According to the latest figures from the Ministry of Business, Innovation and Employment[i], New Zealand ranks sixth worst for emissions increases since 1990 among countries who have signed the United Nations Framework Convention on Climate Change.
NZ’s biggest percentage increase in emissions came from electricity generation, which are up 88.3 per cent since 1990.
“The perception in New Zealand and internationally is that our electricity sector is very climate friendly,” said Eric Pyle, CEO of the New Zealand Wind Energy Association. “However, last year 28 per cent of our electricity generation came from non-renewable sources. Compared to 1990 our coal-based emissions were up 463 per cent, while gas generation was up 21 per cent.”
It has been reported that a second Huntly Power Station coal-fired unit will be mothballed by the end of the year and that the Taranaki Combined Cycle (TCC) Plant will not run next winter.
“The recent Intergovernmental Panel on Climate Change report has given us a clear message that we have to do more to stop global warming,” said Mr Pyle. “Even with the Huntly unit and TCC out of action, New Zealand’s electricity baseload still has gas-fired generation. We believe much of this could be retired or changed into peaker plant that supports wind.”
“There is 2,500 MW of wind generation consented and waiting to be built and our grid is lauded internationally for its ability to cope with variable renewable generation,” said Mr Pyle. “New Zealand needs to take steps to catch us up with countries like the USA and Germany, who are building renewable plant even in a flat demand market.”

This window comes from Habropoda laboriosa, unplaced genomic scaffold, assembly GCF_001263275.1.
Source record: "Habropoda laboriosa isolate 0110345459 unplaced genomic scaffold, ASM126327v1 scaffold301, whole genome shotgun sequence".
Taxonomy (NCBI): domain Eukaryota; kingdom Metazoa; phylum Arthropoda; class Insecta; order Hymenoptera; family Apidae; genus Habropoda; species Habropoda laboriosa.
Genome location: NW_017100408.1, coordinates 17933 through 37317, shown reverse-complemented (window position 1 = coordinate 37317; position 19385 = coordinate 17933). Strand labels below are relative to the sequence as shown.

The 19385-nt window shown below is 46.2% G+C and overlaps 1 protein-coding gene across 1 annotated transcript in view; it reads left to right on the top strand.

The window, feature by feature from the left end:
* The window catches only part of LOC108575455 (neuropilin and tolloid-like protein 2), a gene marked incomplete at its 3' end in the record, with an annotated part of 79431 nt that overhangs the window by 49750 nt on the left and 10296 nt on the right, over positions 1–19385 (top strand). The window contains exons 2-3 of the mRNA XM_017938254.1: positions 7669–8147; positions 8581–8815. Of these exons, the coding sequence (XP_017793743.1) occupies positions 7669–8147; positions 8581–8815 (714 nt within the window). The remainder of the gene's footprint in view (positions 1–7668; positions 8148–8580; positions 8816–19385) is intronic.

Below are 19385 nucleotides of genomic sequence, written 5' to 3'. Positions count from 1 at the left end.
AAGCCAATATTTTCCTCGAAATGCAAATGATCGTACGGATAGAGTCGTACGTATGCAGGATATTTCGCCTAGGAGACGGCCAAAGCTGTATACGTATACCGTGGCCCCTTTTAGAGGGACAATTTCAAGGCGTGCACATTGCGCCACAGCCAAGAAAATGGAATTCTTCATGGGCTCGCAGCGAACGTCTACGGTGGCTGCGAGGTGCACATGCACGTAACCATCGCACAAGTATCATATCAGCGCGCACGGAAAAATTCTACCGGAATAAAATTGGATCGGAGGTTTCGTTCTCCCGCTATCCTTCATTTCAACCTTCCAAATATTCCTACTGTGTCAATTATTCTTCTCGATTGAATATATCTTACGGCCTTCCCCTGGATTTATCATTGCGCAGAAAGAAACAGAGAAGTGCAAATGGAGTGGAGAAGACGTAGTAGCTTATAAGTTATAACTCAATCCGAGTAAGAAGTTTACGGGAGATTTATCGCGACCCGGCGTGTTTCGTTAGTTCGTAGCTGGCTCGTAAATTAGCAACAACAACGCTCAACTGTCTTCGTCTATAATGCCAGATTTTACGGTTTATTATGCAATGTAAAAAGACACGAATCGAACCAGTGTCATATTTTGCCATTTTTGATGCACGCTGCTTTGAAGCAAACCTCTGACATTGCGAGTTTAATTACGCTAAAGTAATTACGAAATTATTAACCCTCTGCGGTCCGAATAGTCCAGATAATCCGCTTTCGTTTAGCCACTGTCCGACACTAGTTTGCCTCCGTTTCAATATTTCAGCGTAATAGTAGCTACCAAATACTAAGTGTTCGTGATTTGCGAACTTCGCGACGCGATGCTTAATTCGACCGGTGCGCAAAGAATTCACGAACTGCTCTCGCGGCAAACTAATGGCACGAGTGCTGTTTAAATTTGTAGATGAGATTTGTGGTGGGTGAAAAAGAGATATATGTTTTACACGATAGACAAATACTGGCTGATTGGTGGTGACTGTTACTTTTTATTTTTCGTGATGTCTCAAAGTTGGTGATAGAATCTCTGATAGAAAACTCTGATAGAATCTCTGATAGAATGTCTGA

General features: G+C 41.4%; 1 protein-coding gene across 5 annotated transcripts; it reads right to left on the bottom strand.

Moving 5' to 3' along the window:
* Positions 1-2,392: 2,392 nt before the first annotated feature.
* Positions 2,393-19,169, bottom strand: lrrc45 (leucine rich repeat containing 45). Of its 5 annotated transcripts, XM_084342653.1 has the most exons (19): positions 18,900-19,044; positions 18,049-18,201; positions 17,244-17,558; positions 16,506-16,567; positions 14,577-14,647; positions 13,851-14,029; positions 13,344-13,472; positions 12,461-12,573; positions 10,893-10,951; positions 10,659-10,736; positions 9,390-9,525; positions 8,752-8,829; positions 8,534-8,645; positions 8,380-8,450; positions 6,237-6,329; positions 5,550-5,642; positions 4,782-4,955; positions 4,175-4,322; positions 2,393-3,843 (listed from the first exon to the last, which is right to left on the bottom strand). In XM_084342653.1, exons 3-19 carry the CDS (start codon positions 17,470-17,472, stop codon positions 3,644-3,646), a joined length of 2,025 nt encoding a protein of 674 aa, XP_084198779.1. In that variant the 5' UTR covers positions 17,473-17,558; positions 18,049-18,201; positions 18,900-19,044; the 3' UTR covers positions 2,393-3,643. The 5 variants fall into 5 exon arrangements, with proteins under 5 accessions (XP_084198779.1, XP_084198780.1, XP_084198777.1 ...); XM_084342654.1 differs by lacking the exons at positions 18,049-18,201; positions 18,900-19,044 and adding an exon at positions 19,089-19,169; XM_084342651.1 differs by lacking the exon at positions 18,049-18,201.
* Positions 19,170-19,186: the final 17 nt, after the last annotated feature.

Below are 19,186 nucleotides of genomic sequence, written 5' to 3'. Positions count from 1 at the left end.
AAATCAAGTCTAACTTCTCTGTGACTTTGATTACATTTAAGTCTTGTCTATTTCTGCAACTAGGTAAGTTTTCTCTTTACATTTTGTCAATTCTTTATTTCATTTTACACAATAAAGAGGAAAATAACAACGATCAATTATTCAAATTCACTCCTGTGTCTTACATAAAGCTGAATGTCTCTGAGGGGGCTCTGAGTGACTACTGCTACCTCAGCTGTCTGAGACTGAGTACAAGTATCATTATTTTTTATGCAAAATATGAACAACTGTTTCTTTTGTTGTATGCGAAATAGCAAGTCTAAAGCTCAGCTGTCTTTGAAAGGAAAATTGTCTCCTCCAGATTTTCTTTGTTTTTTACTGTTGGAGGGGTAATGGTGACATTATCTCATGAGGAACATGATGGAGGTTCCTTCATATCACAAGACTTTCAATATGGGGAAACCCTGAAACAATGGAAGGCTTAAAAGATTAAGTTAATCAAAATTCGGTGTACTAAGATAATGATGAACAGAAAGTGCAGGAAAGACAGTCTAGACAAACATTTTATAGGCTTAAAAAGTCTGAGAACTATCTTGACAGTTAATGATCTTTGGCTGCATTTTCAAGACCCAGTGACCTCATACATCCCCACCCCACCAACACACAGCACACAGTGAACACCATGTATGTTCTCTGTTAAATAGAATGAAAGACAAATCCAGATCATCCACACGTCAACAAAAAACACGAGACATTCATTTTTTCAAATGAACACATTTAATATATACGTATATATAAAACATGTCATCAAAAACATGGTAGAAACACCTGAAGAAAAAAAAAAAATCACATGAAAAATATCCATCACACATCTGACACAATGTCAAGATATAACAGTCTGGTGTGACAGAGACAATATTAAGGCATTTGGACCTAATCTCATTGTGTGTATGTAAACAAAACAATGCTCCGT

Just as New Zealand is attracting investment in the oil and gas sector – even with difficult geology – we could be attracting more investment in renewables, if we had investment grade policy supporting the sector. Currently New Zealand ranks in the top 15 countries for favourable oil and gas policies[ii] but has slipped out of the top 40 for renewables policies[iii].
“Some large multinational companies have committed to renewables in New Zealand and more will do so if the policy settings are seen as investment grade,” said Mr Pyle. “There is bipartisan support for the country reaching a target of 90% renewable generation by 2025, but we have no roadmap that will provide certainty for investors. Greater certainty reduces the cost of capital and will lead to cheaper electricity.”
“A stronger renewables base in New Zealand would also enable companies to participate more effectively in the global renewables market, which is worth hundreds of billions of dollars per year.”
For comment, please contact Eric Pyle on 027 224 1049. For background information, please contact Ceridwyn Roberts on 021 243 6995.
New Zealand Wind Energy Association